by Dr. Jennifer Gapin
Assistant Professor, Kinesiology and Health Education at Southern Illinois University
“It’s this wave that you ride, and the greatest athletes in the world either make their peaks and valleys a lot less noticeable or they’re really good at hiding them.” – Mia Hamm
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Being a confident athlete is easier said than done. Most people think that elite athletes are confident because they don’t doubt their abilities. Actually, the opposite is true. Interviews with professional athletes reveal that many have negative thoughts and doubts prior to performing. What separates the elite athlete is the ability to use mental skills to boost their confidence when they need to. It involves a constant internal struggle. Successful athletes are those that are able to maintain confidence despite the negative thoughts and doubts that enter their minds.
"Before the race, if I'm starting to spiral down some negative thought, I've trained my mind to recognize that immediately and be able to make the adjustment to stop thinking about that"
- Michael Johnson, US Olympian
Building confidence in players and the team begins with consistent coaching behaviors that demonstrate a positive attitude and support, regardless of winning or losing. As a coach there are a number of things you can do to boost confidence in your athletes.
Create Practice Situations that Align with Competitive Games
As a coach, preparation doesn’t just involve physical training and tactics. It involves putting your athletes through challenges and scenarios that are as close to competition as possible. This helps the athlete learn about strengths and weaknesses and feel prepared to adjust in competition when things don’t always go as expected. If your athletes enter competition knowing they have done everything to prepare for pressure situations, confidence will stick.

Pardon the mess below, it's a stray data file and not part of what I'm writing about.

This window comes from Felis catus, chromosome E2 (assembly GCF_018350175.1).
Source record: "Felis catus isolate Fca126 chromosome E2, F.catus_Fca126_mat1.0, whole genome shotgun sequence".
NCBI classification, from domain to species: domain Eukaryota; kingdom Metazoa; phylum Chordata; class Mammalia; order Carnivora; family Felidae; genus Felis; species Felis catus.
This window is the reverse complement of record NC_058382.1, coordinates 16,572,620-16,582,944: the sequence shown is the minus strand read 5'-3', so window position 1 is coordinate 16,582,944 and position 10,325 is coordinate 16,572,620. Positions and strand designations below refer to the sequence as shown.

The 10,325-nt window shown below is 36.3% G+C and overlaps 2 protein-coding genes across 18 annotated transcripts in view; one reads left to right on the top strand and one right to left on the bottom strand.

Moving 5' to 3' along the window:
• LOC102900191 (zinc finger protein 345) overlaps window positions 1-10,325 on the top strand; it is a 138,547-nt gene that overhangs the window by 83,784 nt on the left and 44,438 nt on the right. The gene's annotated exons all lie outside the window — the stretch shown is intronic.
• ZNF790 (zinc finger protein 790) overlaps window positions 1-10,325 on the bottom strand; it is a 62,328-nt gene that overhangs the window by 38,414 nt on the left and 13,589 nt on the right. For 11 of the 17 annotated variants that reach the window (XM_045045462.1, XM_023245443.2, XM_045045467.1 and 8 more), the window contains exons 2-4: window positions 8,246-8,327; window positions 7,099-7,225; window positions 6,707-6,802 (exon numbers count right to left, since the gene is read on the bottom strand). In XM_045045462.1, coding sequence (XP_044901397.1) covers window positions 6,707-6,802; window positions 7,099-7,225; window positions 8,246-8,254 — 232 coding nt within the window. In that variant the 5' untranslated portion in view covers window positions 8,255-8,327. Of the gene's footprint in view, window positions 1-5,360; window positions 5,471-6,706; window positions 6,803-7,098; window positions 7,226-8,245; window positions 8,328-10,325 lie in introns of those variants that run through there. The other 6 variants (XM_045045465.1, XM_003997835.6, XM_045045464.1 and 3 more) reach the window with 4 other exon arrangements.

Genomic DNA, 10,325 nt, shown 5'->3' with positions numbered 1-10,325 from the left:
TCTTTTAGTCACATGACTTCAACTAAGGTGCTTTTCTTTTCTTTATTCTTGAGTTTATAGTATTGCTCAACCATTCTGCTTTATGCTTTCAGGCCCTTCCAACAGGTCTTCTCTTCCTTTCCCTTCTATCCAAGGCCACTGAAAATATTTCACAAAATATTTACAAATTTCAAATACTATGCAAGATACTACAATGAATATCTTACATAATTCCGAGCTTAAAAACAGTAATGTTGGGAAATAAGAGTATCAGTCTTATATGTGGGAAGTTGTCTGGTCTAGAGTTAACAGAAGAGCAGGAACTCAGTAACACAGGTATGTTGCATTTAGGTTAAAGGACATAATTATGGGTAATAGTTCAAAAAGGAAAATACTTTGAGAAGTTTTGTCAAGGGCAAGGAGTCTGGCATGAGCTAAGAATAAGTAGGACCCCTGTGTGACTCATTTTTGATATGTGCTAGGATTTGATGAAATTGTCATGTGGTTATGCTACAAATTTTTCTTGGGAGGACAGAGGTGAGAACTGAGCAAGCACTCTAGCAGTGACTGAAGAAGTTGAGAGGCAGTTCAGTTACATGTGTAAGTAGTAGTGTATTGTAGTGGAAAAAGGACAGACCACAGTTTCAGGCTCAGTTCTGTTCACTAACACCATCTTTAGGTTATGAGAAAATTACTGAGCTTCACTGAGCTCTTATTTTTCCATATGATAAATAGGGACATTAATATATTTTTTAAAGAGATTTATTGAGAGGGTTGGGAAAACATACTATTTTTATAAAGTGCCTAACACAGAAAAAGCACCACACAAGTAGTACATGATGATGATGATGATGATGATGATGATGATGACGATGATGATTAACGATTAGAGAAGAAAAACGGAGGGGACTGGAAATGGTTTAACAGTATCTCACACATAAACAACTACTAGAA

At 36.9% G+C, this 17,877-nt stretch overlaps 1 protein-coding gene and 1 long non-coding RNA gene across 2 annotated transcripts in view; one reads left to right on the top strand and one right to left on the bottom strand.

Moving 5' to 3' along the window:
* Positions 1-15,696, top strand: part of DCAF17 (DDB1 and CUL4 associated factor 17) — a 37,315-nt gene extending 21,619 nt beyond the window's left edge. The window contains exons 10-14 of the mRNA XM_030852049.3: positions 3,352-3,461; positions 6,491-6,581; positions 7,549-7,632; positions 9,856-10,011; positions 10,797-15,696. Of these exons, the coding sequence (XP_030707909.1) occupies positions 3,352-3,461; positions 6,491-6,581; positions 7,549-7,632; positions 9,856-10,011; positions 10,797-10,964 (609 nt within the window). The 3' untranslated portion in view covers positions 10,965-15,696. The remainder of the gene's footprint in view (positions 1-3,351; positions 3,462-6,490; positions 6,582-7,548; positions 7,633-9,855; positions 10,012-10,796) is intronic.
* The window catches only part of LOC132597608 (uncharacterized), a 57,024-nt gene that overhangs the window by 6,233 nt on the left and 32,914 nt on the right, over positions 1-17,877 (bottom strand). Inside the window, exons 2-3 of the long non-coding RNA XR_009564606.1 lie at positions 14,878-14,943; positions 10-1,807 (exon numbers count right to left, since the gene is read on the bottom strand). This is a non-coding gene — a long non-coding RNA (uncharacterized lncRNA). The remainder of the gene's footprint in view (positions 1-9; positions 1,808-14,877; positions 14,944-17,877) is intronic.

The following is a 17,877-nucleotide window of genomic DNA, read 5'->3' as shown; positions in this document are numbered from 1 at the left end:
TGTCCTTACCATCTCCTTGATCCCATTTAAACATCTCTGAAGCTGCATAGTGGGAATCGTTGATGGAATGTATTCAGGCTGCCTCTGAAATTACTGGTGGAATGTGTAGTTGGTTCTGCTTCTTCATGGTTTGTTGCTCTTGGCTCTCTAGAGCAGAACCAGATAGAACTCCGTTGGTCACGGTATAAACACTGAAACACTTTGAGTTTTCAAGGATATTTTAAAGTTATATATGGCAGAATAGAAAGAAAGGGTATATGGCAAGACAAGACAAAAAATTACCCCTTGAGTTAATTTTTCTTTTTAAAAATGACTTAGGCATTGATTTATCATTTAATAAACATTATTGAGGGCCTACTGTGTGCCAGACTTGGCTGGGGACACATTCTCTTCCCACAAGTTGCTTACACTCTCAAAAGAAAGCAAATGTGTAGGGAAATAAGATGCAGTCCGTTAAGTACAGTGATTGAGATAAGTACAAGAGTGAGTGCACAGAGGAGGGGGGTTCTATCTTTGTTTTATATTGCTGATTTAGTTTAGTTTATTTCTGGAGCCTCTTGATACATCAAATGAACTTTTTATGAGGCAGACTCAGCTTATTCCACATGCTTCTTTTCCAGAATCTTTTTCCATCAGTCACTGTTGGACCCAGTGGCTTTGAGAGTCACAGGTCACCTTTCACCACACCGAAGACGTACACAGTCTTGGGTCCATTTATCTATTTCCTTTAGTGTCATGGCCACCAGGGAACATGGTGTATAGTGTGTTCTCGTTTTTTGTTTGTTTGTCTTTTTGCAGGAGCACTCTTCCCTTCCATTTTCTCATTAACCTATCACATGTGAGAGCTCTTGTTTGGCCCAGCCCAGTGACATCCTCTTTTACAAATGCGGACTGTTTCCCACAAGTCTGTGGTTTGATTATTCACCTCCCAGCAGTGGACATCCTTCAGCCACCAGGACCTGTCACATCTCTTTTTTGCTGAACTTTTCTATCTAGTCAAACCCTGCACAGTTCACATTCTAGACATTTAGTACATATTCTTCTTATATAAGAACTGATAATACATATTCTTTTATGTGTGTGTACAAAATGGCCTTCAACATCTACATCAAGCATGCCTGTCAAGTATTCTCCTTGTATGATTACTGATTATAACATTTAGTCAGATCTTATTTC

Create Highlight Reels
Watching videotapes of opponents can also be a great confidence booster. Most athletes feel more confident when they know about their opponents’ strengths and weaknesses and can mentally prepare for those ahead of time. If opponent tapes are unavailable, try creating an individual highlight real for each athlete to watch before competition. This mechanism allows the athlete to see themselves succeeding and is great for boosting confidence before competition.
Focus on Controllables
It sounds cliché, but one of the toughest lessons for young athletes to learn is how to focus on controllables. Too often athletes choose to focus on things related to competition that are outside their control: weather, opponents, field conditions, etc. By helping them turn their energy on to what they have control over (training, mental and physical preparation, attitude, self-talk, etc.); they are able to regain their confidence and use their energy to their advantage.
Don’t Lose Sight of the Big Picture
Remind your athletes of the big picture when you are discussing individual progress. It’s the sum of the parts that make up the athlete, and while the athlete may be too focused on one weakness, they are missing all the little successes and improvements in other aspects of their game. If an athlete is focused too much on mistakes, have them look at it from a different perspective. What things are they doing to help their teammates? How is that player contributing to the overall success of the team?
Recognize and Reward Good Performance
Players gain confidence when coaches notice where they excel and tell them publicly. If there is a weakness that needs to be addressed, try using the sandwich approval. Start with praise, insert constructive criticism, and close with more praise. Enjoying small successes make the criticism much easier to digest and to take action on.
For information, please visit siue.edu/education/khe/gapinbio.shtml and appliedsportpsych.org
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